On the 29 April 2021, IICSA published a report setting out its findings following engagement with support services for ethnic minority communities.
The engagement report had been commissioned by IICSA’s Chair and Panel however, the Engagement Panel have made it clear that the report does not include any formal recommendations from IICSA and is separate from the formal investigative work and public hearings conducted by IICSA and is also separate from IICSA’s research strand.
The Engagement Panel spoke to 107 organisations over 18 months, the organisations including some domestic and sexual violence support services, women’s groups, religious charities, mental health agencies and specific ethnic minority organisations and all of the organisations who contributed work closely with victims and survivors of child sexual abuse from ethnic minority communities.
Six common themes have been identified in the course of the engagement:-
- Mistrust of and inadequate access to services: Many victims and survivors from ethnic minority backgrounds told the Engagement Panel that they do not trust organisations such as the police, health and social care, and sexual abuse services. They also spoke about sometimes finding it difficult to access these services as a result of racist behaviour and/or attitudes from statutory services.
- Language: Over 50% of those who took part in the engagement identified language as an impediment to disclosing and reporting child sexual abuse which was often further exacerbated due to the poor quality of interpreting services that were provided. Victims and survivors were keen to make it clear that while they may speak English their English may not be good enough to describe the abuse that they have suffered and they may need additional support around disclosures of this nature.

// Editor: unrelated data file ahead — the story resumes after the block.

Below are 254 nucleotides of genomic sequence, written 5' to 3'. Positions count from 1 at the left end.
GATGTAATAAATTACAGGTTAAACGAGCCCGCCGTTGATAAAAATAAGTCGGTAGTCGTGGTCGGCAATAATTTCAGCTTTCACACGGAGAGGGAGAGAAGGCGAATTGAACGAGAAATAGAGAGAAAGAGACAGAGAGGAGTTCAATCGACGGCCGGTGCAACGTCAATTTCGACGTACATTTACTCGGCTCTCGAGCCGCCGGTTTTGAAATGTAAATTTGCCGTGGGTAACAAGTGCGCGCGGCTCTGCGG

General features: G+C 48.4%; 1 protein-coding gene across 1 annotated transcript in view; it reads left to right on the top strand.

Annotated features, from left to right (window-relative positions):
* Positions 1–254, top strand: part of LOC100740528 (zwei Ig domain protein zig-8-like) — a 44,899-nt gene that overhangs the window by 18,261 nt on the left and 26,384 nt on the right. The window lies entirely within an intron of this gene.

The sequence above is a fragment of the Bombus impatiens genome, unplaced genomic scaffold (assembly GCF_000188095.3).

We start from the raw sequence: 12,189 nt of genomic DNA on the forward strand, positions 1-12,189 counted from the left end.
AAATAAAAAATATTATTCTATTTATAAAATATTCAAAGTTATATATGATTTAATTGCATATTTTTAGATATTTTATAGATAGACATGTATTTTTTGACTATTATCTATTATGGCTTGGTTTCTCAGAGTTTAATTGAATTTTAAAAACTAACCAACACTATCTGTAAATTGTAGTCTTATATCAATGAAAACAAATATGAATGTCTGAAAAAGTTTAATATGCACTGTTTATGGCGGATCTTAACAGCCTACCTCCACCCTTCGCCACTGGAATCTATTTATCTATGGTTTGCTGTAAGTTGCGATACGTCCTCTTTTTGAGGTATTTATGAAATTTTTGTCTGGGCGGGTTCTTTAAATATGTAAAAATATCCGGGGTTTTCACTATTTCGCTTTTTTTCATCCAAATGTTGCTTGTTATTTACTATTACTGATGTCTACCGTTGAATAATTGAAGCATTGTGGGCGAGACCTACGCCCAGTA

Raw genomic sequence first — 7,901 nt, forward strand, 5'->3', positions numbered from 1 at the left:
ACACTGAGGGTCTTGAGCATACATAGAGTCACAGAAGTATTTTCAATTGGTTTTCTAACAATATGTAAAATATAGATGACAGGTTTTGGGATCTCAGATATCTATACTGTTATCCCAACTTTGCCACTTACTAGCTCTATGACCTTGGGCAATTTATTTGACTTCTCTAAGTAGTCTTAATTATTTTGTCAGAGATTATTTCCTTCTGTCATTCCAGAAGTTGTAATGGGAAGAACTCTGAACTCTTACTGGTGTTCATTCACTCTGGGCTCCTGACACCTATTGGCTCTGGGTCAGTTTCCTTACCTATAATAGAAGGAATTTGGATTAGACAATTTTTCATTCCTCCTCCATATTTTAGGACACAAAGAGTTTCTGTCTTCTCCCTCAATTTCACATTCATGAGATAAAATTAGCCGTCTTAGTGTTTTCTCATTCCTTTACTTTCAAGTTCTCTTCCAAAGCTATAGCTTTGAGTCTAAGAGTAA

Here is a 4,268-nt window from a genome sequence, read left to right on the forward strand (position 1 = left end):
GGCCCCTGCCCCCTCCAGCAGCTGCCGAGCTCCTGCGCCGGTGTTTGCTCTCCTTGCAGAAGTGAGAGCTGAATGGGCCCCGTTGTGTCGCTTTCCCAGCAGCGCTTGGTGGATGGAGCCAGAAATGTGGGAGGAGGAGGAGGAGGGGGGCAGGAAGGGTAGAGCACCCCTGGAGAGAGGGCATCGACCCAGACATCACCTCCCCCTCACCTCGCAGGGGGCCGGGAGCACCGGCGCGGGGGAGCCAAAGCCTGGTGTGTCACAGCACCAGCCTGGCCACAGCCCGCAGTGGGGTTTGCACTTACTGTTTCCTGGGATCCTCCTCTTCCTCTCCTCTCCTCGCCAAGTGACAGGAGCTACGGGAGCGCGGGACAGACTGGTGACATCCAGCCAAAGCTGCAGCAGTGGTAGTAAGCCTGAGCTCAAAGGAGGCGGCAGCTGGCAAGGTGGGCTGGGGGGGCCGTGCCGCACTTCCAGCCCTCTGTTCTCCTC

- Closed communities: Some particular groups such as the Romany, Irish Traveller, UltraOrthodox Jewish and some South Asian diaspora communities spoke of additional barriers to disclosure, particularly around separate religious and internal support and justice systems that exist within their own communities. Victims and survivors reported that on occasion community leaders seek to limit access to external support services in order to protect the community and culture from outside influence or harm.
- Culture: Victims and Survivors reported that organisations do not always recognise or support their cultural and religious needs as members of ethnic minorities and that ‘cultural sensitivity’ can be used as a basis for treating ethnic minority victims and survivors differently and make it harder for them to report or disclose abuse.
- Shame and honour: Cultural values in ethnic minority communities around shame and honour within communities can effectively silence victims and survivors as in many cases are conflicted as any disclosure of abuse by them may damage the reputation of their family or ethnic community.
- Education: Further education for victims and survivors was identified as a pressing need as in some instances victims and survivors from ethnic minority backgrounds do not take part in school relationships and sex education programmes and that this in turn can prevent disclosure or reporting of child sexual abuse in some ethnic minority communities
The findings of the report will no doubt inform the ongoing work of IICSA and will more importantly provide further insight into how organisations working with these ethnic minority victims and survivors can take further action to protect children from sexual abuse and how to improve the processes currently in place to facilitate disclosure and access to support services.
For those of you who are interested in reading the report in full or who may be working with and/or providing services to these ethnic minority communities the full text of the report can be accessed here.